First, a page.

Green Energy Firms Contribute to Greater Akron's Business Climate
WindCube made by Green Energy Technologies in Akron, OH
WindCube harnesses 60 kilowatts on wind power on site. The product is made by Green Energy Technologies, one of several green energy businesses sprouting up across the Greater Akron region.
Green energy businesses are sprouting up all across Greater Akron, and the region’s entrepreneurial culture is serving the fledgling industry well.
Even before Green Energy Technologies’ signature product – the WindCube – hit the market, would-be customers were lined up at president and founder Mark Cironi’s door.
The rooftop design uses a wind-tunnel effect to create 60 kilowatts on site. For big box stores, malls, commercial office buildings, industrial sites and even condo complexes, the payback could come as little as three years after factoring in tax breaks and other government incentives.
The WindCube system, designed for big energy users with small footprints, costs $250,000 to $300,000, not including installation.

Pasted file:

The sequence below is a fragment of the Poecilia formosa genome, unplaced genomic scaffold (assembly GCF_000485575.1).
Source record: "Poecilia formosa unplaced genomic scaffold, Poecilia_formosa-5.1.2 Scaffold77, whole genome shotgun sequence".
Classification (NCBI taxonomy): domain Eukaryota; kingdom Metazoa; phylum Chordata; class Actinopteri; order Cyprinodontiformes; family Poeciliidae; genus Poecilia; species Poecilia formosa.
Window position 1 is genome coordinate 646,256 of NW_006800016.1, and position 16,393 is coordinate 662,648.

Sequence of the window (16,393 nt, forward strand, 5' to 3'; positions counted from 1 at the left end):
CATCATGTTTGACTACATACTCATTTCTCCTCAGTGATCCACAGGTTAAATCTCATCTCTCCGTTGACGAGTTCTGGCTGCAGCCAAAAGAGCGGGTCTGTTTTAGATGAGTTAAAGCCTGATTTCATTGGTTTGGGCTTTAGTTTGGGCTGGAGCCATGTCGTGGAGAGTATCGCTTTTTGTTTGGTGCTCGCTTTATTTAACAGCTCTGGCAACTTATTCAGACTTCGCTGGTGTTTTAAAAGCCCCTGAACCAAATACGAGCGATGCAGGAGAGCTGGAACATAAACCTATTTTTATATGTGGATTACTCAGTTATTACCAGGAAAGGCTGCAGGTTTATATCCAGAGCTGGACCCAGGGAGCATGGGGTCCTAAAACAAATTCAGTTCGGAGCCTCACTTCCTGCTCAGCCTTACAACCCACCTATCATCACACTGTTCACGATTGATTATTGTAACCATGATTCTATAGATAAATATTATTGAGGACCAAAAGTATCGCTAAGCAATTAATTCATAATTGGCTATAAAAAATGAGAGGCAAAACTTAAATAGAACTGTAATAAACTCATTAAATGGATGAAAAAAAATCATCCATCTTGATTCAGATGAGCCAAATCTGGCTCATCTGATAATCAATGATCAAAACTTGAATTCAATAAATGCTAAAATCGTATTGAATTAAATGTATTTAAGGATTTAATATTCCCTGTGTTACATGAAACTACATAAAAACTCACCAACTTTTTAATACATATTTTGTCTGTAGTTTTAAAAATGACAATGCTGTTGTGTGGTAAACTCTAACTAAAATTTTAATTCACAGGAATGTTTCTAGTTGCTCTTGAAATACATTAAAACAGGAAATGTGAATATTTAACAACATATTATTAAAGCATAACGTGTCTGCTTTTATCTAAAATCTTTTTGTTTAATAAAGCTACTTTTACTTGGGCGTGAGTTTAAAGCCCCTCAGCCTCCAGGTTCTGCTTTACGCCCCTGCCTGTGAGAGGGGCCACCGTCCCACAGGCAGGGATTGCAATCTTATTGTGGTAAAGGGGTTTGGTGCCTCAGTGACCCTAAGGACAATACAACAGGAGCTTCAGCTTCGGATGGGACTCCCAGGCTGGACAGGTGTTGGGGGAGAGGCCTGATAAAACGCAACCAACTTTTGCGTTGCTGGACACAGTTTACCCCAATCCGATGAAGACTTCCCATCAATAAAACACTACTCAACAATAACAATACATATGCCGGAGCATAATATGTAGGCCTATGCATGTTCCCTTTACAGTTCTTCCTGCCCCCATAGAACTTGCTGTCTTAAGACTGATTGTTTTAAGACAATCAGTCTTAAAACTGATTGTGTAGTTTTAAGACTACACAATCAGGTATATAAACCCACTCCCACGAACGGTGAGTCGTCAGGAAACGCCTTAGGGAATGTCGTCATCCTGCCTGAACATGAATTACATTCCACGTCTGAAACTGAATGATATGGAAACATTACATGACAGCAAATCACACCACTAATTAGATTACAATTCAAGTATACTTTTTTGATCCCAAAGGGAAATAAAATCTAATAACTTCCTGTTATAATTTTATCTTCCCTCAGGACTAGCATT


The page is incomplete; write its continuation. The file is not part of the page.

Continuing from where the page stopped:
“The demand is enormous,” Cironi says.
The company received $2 million in equity financing from Roth Bros. Inc. in Youngstown to help finance initial production and commercial launch. The first system went up on Crown Battery’s facility in Fremont in July 2009.
Solar Cents LLC, also in Cuyahoga Falls, installs solar systems to supplement conventional heating systems in homes and businesses.
The sun shines plenty, even on cold winter days, and a solar system can generate 15 to 30 degrees, says owner Mark Farson. One client heats his pool to 85 degrees with a solar array in the summer; in October, he flips a few switches and the sun’s power allows him to keep his home thermostat set at 50 degrees. The system will pay for itself in four years.
“He was spending $1,000 a month to heat his pool with gas,” Farson says.
Businesses also are getting interested. One manufacturer considering a 40-panel array spends $1.5 million a year on heating and cooling; Farson says he could cut his bill by a third.
“What you want to look at is your payback,” he says. “If it is more than seven years, you may not want to do it.”